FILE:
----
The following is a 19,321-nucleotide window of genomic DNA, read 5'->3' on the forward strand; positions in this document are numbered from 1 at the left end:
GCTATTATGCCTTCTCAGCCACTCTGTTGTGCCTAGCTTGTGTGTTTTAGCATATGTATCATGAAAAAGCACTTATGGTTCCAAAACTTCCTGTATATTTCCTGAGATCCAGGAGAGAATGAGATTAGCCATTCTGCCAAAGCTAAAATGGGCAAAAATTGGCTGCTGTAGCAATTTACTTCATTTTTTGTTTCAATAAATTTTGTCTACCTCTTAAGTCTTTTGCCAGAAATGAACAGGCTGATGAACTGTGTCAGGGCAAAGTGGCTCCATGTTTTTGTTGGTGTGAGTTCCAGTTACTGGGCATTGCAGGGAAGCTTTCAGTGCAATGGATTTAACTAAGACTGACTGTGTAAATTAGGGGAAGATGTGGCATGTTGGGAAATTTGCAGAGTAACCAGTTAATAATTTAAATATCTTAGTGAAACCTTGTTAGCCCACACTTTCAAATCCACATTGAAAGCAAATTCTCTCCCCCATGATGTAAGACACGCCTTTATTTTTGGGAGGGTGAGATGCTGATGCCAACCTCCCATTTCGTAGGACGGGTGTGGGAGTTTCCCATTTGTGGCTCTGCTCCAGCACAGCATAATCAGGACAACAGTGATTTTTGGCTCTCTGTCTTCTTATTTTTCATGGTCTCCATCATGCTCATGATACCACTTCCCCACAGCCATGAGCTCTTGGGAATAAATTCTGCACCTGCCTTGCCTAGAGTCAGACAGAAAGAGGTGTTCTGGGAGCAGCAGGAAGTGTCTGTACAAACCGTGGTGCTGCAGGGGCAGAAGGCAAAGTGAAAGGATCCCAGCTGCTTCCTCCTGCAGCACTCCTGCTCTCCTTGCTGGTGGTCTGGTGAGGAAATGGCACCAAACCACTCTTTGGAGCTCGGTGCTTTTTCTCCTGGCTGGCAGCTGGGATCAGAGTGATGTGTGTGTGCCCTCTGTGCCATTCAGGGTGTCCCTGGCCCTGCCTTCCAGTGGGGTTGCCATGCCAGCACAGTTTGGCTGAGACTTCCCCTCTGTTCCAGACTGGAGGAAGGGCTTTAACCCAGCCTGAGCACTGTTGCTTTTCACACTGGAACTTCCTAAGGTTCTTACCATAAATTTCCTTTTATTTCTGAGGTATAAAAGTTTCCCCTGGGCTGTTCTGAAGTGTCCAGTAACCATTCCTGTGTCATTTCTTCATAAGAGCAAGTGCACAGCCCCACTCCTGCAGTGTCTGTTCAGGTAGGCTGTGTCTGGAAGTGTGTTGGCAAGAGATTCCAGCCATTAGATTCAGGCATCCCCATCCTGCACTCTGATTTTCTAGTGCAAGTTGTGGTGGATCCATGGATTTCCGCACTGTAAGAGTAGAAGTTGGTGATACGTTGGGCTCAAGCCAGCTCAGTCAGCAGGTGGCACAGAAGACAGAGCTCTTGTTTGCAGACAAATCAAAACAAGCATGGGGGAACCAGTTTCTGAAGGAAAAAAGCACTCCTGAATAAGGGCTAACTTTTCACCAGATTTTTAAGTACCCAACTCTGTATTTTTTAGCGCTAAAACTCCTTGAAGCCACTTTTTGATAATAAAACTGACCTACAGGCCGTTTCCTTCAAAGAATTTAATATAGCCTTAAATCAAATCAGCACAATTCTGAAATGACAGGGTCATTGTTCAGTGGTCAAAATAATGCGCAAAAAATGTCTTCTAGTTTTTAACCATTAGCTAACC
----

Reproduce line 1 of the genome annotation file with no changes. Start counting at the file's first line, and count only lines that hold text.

The following is a 19,321-nucleotide window of genomic DNA, read 5'->3' on the forward strand; positions in this document are numbered from 1 at the left end: